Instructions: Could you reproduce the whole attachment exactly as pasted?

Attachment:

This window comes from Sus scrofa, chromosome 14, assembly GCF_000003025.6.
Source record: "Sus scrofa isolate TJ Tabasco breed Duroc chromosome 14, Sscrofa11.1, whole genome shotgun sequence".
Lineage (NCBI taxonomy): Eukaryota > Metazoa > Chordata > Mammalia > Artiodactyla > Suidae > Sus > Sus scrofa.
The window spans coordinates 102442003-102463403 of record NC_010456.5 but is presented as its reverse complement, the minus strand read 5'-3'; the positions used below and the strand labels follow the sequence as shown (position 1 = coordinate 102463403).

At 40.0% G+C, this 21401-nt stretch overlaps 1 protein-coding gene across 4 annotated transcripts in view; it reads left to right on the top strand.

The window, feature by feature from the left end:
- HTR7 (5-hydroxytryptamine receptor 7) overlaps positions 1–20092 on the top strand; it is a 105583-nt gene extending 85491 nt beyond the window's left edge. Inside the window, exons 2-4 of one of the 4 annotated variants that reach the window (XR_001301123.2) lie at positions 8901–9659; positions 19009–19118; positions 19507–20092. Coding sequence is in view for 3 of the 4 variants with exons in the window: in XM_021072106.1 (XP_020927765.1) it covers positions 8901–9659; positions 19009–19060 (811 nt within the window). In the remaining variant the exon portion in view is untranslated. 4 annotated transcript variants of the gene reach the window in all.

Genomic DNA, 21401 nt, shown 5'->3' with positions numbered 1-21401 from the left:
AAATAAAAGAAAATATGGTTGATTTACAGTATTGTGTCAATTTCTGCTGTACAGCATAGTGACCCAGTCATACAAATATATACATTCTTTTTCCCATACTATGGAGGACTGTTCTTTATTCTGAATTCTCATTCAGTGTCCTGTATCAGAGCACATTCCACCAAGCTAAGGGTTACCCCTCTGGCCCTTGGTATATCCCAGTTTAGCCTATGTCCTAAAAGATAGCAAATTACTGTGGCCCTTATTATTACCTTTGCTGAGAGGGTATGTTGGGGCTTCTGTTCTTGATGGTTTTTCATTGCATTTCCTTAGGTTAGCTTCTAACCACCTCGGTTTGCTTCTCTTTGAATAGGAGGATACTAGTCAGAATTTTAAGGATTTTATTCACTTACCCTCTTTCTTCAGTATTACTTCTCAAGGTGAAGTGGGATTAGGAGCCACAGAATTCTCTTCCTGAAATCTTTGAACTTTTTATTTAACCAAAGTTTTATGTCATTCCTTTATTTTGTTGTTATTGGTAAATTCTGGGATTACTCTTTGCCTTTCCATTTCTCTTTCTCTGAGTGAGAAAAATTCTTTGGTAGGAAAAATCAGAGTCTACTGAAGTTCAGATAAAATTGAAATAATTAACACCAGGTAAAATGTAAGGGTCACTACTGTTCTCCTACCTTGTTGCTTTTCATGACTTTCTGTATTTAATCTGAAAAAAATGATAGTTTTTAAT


This window comes from Sus scrofa, chromosome 14, assembly GCF_000003025.6.
Source record: "Sus scrofa isolate TJ Tabasco breed Duroc chromosome 14, Sscrofa11.1, whole genome shotgun sequence".
Lineage (NCBI taxonomy): Eukaryota > Metazoa > Chordata > Mammalia > Artiodactyla > Suidae > Sus > Sus scrofa.
The window spans coordinates 102442003-102463403 of record NC_010456.5 but is presented as its reverse complement, the minus strand read 5'-3'; the positions used below and the strand labels follow the sequence as shown (position 1 = coordinate 102463403).

At 40.0% G+C, this 21401-nt stretch overlaps 1 protein-coding gene across 4 annotated transcripts in view; it reads left to right on the top strand.

The window, feature by feature from the left end:
- HTR7 (5-hydroxytryptamine receptor 7) overlaps positions 1–20092 on the top strand; it is a 105583-nt gene extending 85491 nt beyond the window's left edge. Inside the window, exons 2-4 of one of the 4 annotated variants that reach the window (XR_001301123.2) lie at positions 8901–9659; positions 19009–19118; positions 19507–20092. Coding sequence is in view for 3 of the 4 variants with exons in the window: in XM_021072106.1 (XP_020927765.1) it covers positions 8901–9659; positions 19009–19060 (811 nt within the window). In the remaining variant the exon portion in view is untranslated. 4 annotated transcript variants of the gene reach the window in all.

Genomic DNA, 21401 nt, shown 5'->3' with positions numbered 1-21401 from the left:
AAATAAAAGAAAATATGGTTGATTTACAGTATTGTGTCAATTTCTGCTGTACAGCATAGTGACCCAGTCATACAAATATATACATTCTTTTTCCCATACTATGGAGGACTGTTCTTTATTCTGAATTCTCATTCAGTGTCCTGTATCAGAGCACATTCCACCAAGCTAAGGGTTACCCCTCTGGCCCTTGGTATATCCCAGTTTAGCCTATGTCCTAAAAGATAGCAAATTACTGTGGCCCTTATTATTACCTTTGCTGAGAGGGTATGTTGGGGCTTCTGTTCTTGATGGTTTTTCATTGCATTTCCTTAGGTTAGCTTCTAACCACCTCGGTTTGCTTCTCTTTGAATAGGAGGATACTAGTCAGAATTTTAAGGATTTTATTCACTTACCCTCTTTCTTCAGTATTACTTCTCAAGGTGAAGTGGGATTAGGAGCCACAGAATTCTCTTCCTGAAATCTTTGAACTTTTTATTTAACCAAAGTTTTATGTCATTCCTTTATTTTGTTGTTATTGGTAAATTCTGGGATTACTCTTTGCCTTTCCATTTCTCTTTCTCTGAGTGAGAAAAATTCTTTGGTAGGAAAAATCAGAGTCTACTGAAGTTCAGATAAAATTGAAATAATTAACACCAGGTAAAATGTAAGGGTCACTACTGTTCTCCTACCTTGTTGCTTTTCATGACTTTCTGTATTTAATCTGAAAAAAATGATAGTTTTTAAT